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Manomet Center awarded major NFWF grant to foster shorebird conservation

WASHINGTON, DECEMBER 19, 2007 - The National Fish and Wildlife Foundation (NFWF) recently approved a $743,000 grant to the Manomet Center for Conservation Sciences to sustain the development and implementation of conservation programs that address the decline of shorebird populations throughout the Western Hemisphere.

The conservation activities will be conducted by the Western Hemisphere Shorebird Reserve Network (WHSRN), a coalition of conservation organizations with 68 shorebird protection sites in nine nations of the Western Hemisphere. This network of sites is essential to the ambitious Shorebird Recovery Project, led by the Executive Office of WHSRN at Manomet. The NFWF funds will be matched two to one by Manomet and other non-governmental organizations, for a total investment of more than $2.2 million for conservation projects.

"This is our largest award yet to WHSRN, and reflects our confidence in their ability to build the international coalitions necessary to conserve shorebirds across the Hemisphere," notes Dr. Daniel Petit, Director of the NFWF Bird Conservation Initiative. "This grant also launches a new era in bird conservation investments for NFWF, one in which we are focused on producing tangible outcomes in terms of population increases for imperiled species. Working with partners such as WHSRN, we are establishing aggressive goals to stem the declines in Red Knots, American Oystercatchers and other species."

"WHSRN is a coalition of partners - hundreds of groups voluntarily joining to conserve shorebird species and their habitats at a breathtaking scale - founded by visionary leaders in 1985. This award continues and greatly expands our on-the-ground conservation for key species and critical places," said WHSRN's Executive Office Director, Dr. Charles Duncan. "In addition it will allow us and our partners across the hemisphere to build a stronger scientific understanding of shorebird population declines and a 'conservation accounting' that can judge our progress to achieving our goal of healthy shorebird populations."

The projects that the grant will support include:

  • New land protection/habitat management initiatives at three critical sites in Mexico, all for high priority species identified in the U.S. Shorebird Conservation Plan.
  • "Pride" campaigns in three communities in Patagonia, Argentina that host hemispherically important numbers of Red Knots.
  • Support for the Tierra del Fuego Bird Observatory to protect migratory shorebirds and support sustainable economic development in southernmost Chile.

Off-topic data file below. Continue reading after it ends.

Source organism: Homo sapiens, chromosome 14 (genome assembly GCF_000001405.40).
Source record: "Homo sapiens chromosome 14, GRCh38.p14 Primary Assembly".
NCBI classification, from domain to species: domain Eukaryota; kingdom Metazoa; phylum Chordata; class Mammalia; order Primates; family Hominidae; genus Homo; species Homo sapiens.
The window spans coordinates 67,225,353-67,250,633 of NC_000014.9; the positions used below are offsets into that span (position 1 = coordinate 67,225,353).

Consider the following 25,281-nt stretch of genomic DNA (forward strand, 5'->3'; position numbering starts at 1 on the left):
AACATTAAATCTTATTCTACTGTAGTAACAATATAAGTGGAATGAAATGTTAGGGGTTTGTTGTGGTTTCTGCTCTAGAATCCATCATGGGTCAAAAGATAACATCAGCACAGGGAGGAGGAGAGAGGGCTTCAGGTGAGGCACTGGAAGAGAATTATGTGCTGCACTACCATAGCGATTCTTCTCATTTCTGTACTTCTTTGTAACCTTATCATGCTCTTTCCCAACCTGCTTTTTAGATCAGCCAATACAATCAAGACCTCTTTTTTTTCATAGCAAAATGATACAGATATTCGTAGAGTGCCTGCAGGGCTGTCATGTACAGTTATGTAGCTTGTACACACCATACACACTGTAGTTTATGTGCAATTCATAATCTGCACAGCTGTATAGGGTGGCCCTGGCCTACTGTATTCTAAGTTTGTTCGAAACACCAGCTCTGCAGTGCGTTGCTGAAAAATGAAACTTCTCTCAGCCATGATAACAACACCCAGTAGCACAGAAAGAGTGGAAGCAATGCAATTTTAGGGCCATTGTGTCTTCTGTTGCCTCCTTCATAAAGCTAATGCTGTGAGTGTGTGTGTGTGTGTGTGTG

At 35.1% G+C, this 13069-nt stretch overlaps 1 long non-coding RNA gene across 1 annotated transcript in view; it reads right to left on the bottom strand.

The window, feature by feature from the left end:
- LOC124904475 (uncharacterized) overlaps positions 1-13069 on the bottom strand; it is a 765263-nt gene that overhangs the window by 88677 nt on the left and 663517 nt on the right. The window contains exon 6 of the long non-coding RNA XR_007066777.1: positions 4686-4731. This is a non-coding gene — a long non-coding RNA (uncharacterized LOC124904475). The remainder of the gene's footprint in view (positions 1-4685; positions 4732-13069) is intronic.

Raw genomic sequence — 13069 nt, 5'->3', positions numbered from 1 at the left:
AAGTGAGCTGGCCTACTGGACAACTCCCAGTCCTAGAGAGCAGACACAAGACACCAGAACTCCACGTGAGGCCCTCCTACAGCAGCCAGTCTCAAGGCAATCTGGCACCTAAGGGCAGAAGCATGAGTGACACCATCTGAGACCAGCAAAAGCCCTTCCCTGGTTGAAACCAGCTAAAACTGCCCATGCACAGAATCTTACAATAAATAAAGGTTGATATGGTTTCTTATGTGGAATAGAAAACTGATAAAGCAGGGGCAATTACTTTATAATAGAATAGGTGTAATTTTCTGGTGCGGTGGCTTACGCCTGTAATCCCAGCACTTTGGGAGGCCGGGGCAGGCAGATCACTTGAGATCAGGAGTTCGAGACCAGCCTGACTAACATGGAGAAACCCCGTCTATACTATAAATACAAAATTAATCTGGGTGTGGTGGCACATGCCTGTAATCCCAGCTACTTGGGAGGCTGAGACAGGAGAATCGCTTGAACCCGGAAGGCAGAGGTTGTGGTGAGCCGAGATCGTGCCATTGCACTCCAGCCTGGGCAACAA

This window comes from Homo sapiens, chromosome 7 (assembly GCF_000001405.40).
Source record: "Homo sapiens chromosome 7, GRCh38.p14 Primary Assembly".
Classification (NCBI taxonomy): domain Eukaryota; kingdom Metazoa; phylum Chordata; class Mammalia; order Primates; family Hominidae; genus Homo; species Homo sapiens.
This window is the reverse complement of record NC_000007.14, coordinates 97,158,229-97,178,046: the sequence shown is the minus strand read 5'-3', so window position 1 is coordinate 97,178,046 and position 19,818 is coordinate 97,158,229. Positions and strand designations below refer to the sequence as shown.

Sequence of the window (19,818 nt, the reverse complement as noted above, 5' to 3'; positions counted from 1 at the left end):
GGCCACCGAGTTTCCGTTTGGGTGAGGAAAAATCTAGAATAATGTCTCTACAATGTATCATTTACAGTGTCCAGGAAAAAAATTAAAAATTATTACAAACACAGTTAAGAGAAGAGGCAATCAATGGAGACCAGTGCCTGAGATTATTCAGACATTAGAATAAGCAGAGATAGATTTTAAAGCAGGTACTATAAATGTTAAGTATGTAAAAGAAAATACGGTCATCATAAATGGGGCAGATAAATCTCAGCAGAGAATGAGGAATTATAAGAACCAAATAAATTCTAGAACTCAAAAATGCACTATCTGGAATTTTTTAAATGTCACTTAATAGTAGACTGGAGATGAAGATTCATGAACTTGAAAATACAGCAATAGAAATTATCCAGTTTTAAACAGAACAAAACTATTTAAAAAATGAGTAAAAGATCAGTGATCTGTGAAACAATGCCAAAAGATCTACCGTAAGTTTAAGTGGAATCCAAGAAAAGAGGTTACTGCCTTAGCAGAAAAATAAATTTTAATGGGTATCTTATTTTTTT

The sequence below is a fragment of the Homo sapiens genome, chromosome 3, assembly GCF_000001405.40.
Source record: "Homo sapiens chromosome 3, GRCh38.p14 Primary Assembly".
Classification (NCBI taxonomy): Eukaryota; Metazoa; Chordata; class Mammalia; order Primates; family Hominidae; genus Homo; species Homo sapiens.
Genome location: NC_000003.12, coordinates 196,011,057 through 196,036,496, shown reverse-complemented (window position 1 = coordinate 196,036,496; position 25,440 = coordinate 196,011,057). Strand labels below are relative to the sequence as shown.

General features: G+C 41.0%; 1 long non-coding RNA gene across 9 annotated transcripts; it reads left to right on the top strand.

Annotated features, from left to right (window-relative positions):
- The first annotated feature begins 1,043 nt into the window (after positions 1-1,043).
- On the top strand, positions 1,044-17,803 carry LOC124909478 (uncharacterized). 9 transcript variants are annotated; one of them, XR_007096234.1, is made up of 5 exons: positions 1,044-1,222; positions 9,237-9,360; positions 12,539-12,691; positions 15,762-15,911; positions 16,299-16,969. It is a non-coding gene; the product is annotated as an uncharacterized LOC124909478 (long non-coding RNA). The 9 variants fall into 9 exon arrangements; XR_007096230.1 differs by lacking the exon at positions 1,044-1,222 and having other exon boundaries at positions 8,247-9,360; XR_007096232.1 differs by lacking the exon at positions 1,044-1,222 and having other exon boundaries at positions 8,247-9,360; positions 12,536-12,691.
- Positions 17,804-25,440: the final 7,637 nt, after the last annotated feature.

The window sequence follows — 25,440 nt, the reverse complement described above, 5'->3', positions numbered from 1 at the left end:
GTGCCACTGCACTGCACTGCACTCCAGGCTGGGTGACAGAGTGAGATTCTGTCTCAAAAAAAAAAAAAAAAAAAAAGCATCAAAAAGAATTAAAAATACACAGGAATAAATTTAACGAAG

• Demographic metrics and success measures ("conservation accounting") for endangered Red Knots as part of a larger recovery effort for the species.
  • Strengthening and expanding the Western Hemisphere Shorebird Reserve Network by identifying and enrolling new sites in Latin America.
  • Implementing Manomet's Shorebird Recovery project (SRP), by coordinating and facilitating on-the-ground conservation with partners at WHSRN and other key sites
  • Leadership for the Shorebird Research Group of the Americas (SRGA) in their work to determine the underlying causes of shorebird declines.
  • Accelerating shorebird monitoring work to measure population sizes and trends with the Program for International and Regional Shorebird Monitoring.
  • Enhancing the value of ricelands as shorebird habitat and as a sustainable economic activity in northern South America.

"Migratory species capture our imagination as humans, and depend on healthy ecosystems across the hemisphere that also provide critical benefit to humans as well," said Jeffrey Parrish, Vice-President of Conservation Sciences at Manomet Center. "This leadership grant to Manomet from the National Fish and Wildlife Foundation will ensure that we and our partners make dramatic progress in reversing declines of shorebirds-the marathon migrants of the world-while saving habitat from Alaska to Argentina for people and nature."

By incorporating Manomet's integrated 3-S strategy of Site-based Conservation; building the Science foundation; and using explicit Success measures, projects will move more quickly and efficiently to recovering shorebird populations, allowing for adaptive management when new approaches are needed and providing the opportunity to take advantage of new opportunities as they arise.

To date, with previous awards from NFWF, the Manomet WHSRN program and its partners' accomplishments have included the following:

  • Protection of 20,000 acres of winter habitat in Mexico for two high priority shorebirds: Long-billed Curlew and Mountain Plover
  • Conservation action plans to guide recovery for over a dozen of the highest priority species
  • A sophisticated yet easy to use tool for evaluation of the status, threats and conservation actions for WHSRN and other sites with high biodiversity
  • Programs for cattle ranchers in South America to improve the financial return for their beef while providing habitat for the Buff-breasted Sandpiper
  • Three years of statistically valid monitoring for northbound migratory Red Knots, an endangered species.
  • The first - ever workshop for rice growers, extension agents, and conservationists in South America to explore collaborative approaches to shorebird conservation in rice growing fields.


Contact: Jim Elder
Manomet Center for Conservation Sciences

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